The first National Defense Student Loans, totaling $16,222, were granted to 46 borrowers during the spring and summer of 1959. The first full academic year 1959-60 saw this loan fund used by 505 students. In 1964-65, the number of student borrowers had risen to 886 and during these years, this loan program assisted 2,360 students to the extent of $1,855,203.
The Regents Loan Fund was first used at Santa Barbara in 1963-64 to assist students in financing their participation in the "Education Abroad Program." It provided consistent supplemental financial aid since that time.
By the mid-1960's, financial aid included participation in the Work-Study Program established by the Economic Opportunity Act of 1964. This form of financial aid allowed the student to be employed in a part-time job associated with his scholastic and vocational goals. Through the means of one application form, all students who were admissible to Santa Barbara and proved financial need could be given aid through scholarships, long term loans, and/or part-time jobs to supplement parental support.
In 1965, the office placed 2,062 students in five permanent on-campus residence halls and in 250 married student apartments and assisted with the placement of over 6,000 students in privately-owned Isla Vista residence halls and apartments.
Extraordinary growth marked the center's history. From a modest beginning of 4,100 vacancies reported in 1953-54, the center in 1964-65 processed more than 35,000 vacancies in the educational placement division alone. A comparable growth was noted for the business and industrial division, while the part-time employment division in 1964-65 assisted students in finding employment with salaries totaling more than $354,600.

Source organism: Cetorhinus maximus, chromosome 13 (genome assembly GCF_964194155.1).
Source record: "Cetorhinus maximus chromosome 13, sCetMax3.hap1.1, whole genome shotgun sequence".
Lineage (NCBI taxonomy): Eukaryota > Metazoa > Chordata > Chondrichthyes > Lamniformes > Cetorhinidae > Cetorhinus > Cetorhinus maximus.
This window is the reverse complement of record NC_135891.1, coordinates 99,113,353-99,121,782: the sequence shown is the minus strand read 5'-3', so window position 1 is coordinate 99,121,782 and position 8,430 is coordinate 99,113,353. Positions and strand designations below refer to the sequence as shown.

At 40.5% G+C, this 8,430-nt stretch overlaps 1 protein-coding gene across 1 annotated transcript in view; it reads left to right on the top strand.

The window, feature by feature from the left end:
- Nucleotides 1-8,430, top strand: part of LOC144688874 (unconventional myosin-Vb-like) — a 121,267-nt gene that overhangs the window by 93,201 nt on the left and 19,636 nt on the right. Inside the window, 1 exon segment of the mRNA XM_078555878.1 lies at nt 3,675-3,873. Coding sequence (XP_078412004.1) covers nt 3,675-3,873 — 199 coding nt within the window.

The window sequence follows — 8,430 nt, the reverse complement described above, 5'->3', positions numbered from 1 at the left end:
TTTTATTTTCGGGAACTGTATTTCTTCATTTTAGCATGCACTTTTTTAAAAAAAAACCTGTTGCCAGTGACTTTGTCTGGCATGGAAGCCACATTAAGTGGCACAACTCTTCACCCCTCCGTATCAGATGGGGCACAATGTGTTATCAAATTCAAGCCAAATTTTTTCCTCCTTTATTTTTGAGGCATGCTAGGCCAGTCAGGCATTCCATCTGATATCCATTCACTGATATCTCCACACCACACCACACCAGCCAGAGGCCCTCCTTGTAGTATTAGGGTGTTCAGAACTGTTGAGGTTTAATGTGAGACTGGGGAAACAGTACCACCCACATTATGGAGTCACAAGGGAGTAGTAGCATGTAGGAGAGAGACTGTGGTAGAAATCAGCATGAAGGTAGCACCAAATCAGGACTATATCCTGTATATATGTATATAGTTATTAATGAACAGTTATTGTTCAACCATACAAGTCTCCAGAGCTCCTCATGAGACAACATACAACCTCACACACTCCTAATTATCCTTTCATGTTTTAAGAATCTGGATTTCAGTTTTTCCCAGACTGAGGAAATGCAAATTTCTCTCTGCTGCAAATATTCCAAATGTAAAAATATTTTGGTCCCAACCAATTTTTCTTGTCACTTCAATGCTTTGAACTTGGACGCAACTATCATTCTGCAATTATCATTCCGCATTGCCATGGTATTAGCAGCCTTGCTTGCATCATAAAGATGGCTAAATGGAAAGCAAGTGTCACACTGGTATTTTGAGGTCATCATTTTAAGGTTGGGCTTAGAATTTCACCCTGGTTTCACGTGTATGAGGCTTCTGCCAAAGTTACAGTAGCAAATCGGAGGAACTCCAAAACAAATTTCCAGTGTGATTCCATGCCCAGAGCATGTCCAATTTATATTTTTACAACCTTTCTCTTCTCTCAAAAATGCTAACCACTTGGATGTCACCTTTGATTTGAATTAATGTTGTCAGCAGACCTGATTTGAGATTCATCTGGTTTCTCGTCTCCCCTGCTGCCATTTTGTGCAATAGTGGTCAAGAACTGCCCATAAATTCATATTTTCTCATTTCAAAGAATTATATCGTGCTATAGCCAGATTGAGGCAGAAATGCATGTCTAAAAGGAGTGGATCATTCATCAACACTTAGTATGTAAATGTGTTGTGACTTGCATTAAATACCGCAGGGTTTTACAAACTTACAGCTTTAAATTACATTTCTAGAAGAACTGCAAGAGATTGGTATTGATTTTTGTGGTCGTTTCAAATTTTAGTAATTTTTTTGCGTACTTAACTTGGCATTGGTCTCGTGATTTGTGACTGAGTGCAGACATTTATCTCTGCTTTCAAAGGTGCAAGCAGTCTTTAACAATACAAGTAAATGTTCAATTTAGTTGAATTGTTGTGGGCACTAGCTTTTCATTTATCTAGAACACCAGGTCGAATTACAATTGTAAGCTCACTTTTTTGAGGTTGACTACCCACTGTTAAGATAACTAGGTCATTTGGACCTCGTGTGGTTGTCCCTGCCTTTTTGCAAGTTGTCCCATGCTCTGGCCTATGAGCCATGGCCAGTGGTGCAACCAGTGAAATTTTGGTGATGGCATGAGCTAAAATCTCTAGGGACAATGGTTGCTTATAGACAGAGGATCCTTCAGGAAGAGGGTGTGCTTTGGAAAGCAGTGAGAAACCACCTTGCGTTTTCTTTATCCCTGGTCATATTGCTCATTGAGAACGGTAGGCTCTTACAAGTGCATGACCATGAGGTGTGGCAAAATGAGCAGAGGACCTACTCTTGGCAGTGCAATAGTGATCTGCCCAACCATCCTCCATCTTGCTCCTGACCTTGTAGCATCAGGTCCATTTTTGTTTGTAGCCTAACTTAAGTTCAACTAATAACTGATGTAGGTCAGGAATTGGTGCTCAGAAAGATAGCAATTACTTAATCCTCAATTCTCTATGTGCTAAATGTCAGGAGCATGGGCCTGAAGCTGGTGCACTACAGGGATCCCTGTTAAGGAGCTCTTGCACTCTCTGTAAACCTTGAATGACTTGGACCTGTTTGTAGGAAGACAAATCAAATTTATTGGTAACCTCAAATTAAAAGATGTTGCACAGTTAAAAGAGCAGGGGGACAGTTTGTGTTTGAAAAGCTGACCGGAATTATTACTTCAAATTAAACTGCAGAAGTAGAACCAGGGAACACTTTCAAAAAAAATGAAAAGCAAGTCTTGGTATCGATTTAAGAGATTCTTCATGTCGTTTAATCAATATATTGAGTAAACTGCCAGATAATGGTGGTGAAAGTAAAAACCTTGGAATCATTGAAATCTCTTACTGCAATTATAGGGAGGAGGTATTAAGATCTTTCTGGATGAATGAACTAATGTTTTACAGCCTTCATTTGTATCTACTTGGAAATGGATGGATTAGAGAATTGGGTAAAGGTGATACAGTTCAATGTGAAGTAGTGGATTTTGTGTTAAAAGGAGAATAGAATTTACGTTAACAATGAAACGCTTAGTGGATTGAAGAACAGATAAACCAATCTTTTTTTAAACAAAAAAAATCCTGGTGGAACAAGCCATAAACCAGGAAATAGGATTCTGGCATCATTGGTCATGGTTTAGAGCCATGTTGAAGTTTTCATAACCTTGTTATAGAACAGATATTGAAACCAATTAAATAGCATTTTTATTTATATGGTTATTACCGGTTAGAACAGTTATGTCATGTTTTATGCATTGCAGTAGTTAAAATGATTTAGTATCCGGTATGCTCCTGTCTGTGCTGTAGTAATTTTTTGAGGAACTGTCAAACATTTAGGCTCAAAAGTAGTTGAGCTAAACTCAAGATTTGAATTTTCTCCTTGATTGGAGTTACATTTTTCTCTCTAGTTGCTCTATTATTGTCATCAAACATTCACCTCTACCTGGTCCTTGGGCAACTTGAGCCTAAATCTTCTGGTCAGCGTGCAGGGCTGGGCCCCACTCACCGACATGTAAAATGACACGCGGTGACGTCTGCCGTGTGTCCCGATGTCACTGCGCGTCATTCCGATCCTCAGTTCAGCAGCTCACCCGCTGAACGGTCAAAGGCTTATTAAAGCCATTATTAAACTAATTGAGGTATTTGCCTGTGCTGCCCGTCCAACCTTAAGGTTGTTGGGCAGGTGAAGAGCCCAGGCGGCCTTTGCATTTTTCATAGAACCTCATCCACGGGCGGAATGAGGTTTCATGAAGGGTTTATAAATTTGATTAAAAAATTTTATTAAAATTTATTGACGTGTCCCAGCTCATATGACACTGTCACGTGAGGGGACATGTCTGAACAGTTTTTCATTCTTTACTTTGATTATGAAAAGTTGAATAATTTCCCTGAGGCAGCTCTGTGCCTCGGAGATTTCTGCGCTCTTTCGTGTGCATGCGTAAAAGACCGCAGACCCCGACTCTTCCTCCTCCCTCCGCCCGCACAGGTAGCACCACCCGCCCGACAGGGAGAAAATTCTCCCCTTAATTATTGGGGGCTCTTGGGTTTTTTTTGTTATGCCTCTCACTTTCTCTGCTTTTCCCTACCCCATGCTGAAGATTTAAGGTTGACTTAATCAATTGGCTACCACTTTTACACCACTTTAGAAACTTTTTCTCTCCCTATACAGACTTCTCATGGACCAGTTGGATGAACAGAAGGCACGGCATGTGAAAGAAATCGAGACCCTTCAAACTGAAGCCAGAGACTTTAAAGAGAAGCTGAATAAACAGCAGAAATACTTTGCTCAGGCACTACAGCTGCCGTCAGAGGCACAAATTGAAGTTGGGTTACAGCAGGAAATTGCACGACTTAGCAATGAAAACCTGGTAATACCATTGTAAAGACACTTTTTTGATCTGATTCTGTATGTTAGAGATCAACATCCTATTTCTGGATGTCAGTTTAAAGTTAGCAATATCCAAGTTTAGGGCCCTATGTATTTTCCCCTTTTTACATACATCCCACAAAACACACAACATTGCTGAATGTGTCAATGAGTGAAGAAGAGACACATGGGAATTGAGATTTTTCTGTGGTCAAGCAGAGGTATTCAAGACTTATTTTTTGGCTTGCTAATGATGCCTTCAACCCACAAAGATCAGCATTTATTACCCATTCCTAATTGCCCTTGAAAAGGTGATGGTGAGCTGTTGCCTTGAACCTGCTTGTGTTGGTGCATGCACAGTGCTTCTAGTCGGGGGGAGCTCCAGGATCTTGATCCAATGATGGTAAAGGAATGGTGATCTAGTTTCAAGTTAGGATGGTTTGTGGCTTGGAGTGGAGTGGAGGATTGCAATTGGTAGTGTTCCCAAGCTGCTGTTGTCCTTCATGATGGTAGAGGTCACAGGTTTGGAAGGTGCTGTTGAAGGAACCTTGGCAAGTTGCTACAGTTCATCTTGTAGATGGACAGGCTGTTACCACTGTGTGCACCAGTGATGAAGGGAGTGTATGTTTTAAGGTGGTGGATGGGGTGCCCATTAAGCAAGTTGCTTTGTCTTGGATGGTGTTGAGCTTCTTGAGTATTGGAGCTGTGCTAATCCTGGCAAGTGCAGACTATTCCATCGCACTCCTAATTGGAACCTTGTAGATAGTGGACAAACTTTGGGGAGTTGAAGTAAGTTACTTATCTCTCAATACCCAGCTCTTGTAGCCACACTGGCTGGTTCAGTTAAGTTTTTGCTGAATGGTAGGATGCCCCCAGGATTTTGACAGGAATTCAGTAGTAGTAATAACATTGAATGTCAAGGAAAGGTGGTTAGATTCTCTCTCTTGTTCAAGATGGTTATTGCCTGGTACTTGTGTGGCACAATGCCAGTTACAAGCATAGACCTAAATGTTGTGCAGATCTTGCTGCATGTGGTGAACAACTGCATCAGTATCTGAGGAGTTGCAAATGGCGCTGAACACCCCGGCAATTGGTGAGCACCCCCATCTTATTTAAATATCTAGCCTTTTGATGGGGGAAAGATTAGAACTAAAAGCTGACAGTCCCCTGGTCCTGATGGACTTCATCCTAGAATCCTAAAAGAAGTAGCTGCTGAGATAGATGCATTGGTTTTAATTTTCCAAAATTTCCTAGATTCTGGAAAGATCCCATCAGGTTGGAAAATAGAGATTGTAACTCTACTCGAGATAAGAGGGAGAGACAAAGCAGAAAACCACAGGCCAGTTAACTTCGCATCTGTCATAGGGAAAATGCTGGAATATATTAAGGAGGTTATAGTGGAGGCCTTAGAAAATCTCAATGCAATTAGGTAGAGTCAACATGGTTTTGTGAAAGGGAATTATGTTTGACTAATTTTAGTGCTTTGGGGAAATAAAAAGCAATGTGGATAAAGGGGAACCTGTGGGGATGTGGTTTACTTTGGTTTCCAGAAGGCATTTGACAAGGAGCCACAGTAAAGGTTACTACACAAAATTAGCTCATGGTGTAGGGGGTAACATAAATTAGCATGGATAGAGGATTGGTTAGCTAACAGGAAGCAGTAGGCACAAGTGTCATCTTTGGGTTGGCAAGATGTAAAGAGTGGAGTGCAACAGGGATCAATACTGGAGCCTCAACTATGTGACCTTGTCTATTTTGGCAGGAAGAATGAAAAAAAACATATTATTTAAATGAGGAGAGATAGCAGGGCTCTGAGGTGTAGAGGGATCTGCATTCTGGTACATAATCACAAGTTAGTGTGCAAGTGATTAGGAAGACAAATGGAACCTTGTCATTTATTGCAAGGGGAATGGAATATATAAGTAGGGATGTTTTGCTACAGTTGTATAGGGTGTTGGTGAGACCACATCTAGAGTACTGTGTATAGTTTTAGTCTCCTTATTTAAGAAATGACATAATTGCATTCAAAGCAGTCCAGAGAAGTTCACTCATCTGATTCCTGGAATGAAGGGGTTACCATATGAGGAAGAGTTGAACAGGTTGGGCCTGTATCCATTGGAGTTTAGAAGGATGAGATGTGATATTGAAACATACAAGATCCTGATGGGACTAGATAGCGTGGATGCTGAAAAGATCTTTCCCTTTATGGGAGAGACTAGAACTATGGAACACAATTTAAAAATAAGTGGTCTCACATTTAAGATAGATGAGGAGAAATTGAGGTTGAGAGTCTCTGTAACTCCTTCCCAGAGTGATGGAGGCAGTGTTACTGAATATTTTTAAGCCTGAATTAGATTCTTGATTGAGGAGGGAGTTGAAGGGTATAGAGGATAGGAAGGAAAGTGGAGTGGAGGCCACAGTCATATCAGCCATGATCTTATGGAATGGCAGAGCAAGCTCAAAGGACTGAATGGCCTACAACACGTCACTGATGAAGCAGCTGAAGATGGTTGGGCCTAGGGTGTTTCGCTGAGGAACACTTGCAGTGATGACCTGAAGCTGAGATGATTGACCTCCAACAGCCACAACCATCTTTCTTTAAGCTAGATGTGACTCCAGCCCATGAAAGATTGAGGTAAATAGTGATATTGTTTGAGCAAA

The center was operated on the principle that placement was "career planning." Those who register were offered vocational guidance, occupational advisement, and assistance in career planning and job search. Files of all registrants were retained until the candidate reached the age of 70. The center assisted the registrant in carrying out a sequence of lifetime occupational objectives and assembled information about the training and experience of candidates, received vacancy data, and arranged interviews with employers.
From 1944 to 1948, the health center was housed in a small four-room building nostalgically referred to as the "health cottage." A part-time physician and a full-time nurse constituted the professional staff until 1947, when a full-time physician was added.
In 1948, a more adequate temporary structure was added which could house seven bed-patients with a 24-hour nursing staff and limited laboratory and x-ray facilities.
The move in 1954 to the new ocean-side campus permitted occupancy of an existing U.S. Naval medical facility which was maintained during World War II for the U.S. Marine Air Base. In this facility, with periodic remodelling, alterations and additions, the health service did, in order to meet its commitments, expand from a full-time-equivalent staff of 11.4 persons to handle a 1954-55 average of 41 out-patient visits daily and 11 bed-patients to a full-time-equivalent staff of 41 persons to handle a 1964-65 average of 251 outpatient visits daily and 18 bed-patients.
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Last updated 06/18/04.